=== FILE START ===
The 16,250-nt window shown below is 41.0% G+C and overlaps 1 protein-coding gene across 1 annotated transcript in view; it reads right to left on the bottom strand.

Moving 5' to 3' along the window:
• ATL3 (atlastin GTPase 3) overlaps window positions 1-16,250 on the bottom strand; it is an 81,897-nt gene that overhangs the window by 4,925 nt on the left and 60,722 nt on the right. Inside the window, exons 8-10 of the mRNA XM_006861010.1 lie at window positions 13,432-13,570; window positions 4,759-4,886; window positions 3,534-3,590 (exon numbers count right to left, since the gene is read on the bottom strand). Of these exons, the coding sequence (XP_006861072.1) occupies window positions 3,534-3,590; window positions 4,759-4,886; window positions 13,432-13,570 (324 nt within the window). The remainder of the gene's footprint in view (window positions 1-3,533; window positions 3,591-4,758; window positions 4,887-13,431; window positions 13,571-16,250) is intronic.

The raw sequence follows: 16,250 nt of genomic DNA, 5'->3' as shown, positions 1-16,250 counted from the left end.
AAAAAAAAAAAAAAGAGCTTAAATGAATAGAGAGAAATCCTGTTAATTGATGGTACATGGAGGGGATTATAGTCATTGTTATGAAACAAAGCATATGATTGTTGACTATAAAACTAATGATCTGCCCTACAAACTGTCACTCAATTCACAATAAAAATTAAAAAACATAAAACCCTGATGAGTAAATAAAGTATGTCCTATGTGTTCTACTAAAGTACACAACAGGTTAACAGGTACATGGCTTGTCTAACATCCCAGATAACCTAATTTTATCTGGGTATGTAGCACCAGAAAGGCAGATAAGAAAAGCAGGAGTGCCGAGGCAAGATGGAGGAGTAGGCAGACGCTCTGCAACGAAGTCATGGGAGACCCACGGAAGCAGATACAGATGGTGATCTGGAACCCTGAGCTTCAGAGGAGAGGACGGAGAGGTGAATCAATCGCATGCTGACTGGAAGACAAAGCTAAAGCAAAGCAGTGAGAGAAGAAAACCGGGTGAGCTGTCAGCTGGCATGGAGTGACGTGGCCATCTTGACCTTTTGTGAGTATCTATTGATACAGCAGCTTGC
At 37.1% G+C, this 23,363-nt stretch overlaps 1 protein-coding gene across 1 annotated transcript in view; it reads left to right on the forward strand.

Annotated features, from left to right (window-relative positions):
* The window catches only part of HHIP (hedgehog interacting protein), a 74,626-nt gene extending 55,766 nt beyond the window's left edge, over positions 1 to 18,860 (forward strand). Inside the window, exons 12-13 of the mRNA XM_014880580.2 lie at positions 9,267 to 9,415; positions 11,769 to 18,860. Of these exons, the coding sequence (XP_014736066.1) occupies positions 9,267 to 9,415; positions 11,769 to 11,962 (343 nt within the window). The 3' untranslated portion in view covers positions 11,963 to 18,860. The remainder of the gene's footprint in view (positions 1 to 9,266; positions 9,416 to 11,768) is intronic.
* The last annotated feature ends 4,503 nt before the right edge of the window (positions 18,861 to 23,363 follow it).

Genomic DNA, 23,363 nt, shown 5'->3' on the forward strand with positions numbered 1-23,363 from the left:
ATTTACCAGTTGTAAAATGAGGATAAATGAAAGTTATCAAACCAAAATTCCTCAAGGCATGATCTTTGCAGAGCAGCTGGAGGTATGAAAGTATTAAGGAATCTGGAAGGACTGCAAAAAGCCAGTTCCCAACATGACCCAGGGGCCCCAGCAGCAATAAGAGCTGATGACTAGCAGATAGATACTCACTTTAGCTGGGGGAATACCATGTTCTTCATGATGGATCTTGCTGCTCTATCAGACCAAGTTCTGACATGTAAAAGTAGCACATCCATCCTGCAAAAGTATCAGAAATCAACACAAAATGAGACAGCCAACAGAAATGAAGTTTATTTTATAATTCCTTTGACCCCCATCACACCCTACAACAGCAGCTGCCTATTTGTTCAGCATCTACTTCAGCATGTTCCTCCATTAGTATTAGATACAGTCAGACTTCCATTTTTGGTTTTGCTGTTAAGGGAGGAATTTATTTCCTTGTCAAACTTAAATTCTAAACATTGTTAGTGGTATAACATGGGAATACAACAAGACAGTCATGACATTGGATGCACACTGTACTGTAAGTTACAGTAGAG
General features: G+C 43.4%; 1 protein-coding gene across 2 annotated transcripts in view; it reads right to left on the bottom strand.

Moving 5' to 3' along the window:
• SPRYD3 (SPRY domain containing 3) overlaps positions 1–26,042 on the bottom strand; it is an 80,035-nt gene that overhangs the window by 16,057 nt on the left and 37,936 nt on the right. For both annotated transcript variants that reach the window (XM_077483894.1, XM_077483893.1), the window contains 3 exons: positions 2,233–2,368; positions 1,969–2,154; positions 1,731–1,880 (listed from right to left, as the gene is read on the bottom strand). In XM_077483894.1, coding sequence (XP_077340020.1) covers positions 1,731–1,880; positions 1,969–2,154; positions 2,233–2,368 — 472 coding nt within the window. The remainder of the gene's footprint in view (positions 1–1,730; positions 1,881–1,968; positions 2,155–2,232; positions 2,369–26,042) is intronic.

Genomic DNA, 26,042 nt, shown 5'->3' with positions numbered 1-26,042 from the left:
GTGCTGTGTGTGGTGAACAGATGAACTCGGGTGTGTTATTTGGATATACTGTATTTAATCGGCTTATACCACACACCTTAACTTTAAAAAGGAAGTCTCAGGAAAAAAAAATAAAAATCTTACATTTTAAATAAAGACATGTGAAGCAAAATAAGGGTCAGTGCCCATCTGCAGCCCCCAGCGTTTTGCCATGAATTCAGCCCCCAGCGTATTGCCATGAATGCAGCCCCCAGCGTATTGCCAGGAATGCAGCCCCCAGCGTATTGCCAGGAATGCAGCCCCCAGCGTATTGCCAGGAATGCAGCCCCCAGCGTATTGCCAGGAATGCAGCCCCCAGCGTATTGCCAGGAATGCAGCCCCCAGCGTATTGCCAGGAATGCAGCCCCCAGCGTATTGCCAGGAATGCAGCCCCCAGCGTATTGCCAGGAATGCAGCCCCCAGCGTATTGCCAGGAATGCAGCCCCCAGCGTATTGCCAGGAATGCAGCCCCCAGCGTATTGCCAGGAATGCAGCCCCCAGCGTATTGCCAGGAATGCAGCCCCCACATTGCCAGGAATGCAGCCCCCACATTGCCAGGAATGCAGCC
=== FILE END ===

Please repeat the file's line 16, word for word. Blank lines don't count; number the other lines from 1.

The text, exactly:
GTGCTGTGTGTGGTGAACAGATGAACTCGGGTGTGTTATTTGGATATACTGTATTTAATCGGCTTATACCACACACCTTAACTTTAAAAAGGAAGTCTCAGGAAAAAAAAATAAAAATCTTACATTTTAAATAAAGACATGTGAAGCAAAATAAGGGTCAGTGCCCATCTGCAGCCCCCAGCGTTTTGCCATGAATTCAGCCCCCAGCGTATTGCCATGAATGCAGCCCCCAGCGTATTGCCAGGAATGCAGCCCCCAGCGTATTGCCAGGAATGCAGCCCCCAGCGTATTGCCAGGAATGCAGCCCCCAGCGTATTGCCAGGAATGCAGCCCCCAGCGTATTGCCAGGAATGCAGCCCCCAGCGTATTGCCAGGAATGCAGCCCCCAGCGTATTGCCAGGAATGCAGCCCCCAGCGTATTGCCAGGAATGCAGCCCCCAGCGTATTGCCAGGAATGCAGCCCCCAGCGTATTGCCAGGAATGCAGCCCCCAGCGTATTGCCAGGAATGCAGCCCCCAGCGTATTGCCAGGAATGCAGCCCCCACATTGCCAGGAATGCAGCCCCCACATTGCCAGGAATGCAGCC